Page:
was delighted to launch our latest research, The social benefits of infrastructure investment, earlier in December. It’s a report I’ve been wanting to produce for a while because I believe that the social impact of investment in housing, transport, energy or bridging the rural/urban divide is still to be effectively articulated by our industry.
Here at the Civil Engineering Contractors Association (CECA), the representative body for companies who work day-to-day to deliver, upgrade, and maintain the country’s infrastructure, we’re as guilty as anyone else of highlighting the big numbers – the billions of pounds spent, the millions of litres of concrete, the hundreds of miles of motorway, or the billions of economic activity that an infrastructure project generates.
But the reality is that infrastructure is intrinsically social – it creates opportunities for people to get on the housing ladder, to be better connected to friends and family and it helps to nurture vibrant local communities across the country. More than the numbers, it provides a social good delivering quality of life, health and wellbeing.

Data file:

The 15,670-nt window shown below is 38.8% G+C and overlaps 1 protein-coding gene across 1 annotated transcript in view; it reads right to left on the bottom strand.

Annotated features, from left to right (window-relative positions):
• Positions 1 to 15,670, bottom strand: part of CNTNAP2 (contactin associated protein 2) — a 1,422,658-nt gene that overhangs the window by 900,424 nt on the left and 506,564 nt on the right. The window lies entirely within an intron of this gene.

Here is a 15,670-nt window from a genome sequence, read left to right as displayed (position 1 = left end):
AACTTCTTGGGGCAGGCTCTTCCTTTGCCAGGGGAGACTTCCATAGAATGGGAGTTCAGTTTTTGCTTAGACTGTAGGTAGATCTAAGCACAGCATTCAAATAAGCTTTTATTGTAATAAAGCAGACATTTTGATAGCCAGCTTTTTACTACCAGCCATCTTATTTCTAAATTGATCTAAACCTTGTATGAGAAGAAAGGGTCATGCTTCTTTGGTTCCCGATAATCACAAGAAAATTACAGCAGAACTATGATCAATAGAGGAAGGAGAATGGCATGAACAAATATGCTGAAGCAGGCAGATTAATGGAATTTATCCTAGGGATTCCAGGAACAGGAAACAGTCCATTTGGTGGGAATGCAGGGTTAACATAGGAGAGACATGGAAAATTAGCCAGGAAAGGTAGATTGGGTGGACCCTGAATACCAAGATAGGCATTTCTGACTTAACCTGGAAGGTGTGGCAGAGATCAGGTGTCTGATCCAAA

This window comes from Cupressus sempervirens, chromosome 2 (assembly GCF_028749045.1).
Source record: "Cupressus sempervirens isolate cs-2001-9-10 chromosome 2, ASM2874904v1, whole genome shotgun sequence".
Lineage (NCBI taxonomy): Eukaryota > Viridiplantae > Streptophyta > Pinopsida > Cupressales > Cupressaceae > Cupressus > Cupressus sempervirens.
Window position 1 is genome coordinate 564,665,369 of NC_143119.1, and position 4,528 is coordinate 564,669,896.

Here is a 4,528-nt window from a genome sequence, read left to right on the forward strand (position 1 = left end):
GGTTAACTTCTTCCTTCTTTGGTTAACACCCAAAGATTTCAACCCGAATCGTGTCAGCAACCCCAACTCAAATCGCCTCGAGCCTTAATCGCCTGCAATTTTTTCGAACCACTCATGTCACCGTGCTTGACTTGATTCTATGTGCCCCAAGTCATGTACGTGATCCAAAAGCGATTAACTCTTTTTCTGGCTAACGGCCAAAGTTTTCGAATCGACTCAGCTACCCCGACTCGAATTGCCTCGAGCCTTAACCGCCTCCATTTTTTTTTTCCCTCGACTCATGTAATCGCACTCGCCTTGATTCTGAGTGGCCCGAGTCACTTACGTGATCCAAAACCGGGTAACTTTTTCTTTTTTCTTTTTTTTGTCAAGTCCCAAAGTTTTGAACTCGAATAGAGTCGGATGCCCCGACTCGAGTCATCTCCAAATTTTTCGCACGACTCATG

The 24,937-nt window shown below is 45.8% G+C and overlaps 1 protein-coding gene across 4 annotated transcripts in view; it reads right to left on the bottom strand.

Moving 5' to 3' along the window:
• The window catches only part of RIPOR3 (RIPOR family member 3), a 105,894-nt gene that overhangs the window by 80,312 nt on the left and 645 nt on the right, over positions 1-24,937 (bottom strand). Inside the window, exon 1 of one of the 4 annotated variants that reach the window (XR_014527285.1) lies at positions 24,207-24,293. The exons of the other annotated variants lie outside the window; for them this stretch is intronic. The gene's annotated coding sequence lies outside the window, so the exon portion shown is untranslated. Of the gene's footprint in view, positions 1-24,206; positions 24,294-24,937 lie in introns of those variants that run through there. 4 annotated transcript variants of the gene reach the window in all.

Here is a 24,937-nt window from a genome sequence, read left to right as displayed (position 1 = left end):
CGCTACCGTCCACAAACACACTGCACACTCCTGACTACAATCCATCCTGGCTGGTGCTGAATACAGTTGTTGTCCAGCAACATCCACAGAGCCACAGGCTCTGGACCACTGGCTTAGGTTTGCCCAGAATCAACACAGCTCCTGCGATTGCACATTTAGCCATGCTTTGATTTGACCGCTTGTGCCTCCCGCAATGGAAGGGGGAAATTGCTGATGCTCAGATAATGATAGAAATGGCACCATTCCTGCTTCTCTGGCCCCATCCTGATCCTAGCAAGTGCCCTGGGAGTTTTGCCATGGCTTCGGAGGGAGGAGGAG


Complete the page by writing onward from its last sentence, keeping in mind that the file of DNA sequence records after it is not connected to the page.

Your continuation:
We wanted our report to provide a fresh look at infrastructure and in doing so, a fresh understanding of why we need to build. Alongside the concept that infrastructure is essential to creating a strong and prosperous economy, we also need to be saying that it improves people’s lives. To help us to do so effectively, we have called on the government to establish and champion a new national framework for the measurement of social benefit.
Furthermore, by looking at the social impacts of infrastructure alongside the financial, we should be able to find new ways of working which ensure that major projects deliver benefits to communities across the country, and not just where they are based. For example, logistics and manufacturing hubs could be placed in former industrial towns and cities, creating new heartlands that support multiple infrastructure projects, create jobs, and help to rebalance the economy. Given the wider trend to offsite and modular construction, this is no longer a pipe-dream, but a realistic proposition.
One thing is certain, we will need the entire supply chain to look at infrastructure in a new light. As well as contractors, architects, engineers and consultants will need to think of our infrastructure in a new and different way.
To encourage and lead this new way of thinking, the Government should lead by example. Which is why we’ve called on them to not only maintain their commitment to 1.2% of GDP on infrastructure investment, as outlined by the National Infrastructure Commission (NIC), but examine the case for increasing the ceiling to deliver increased social value too.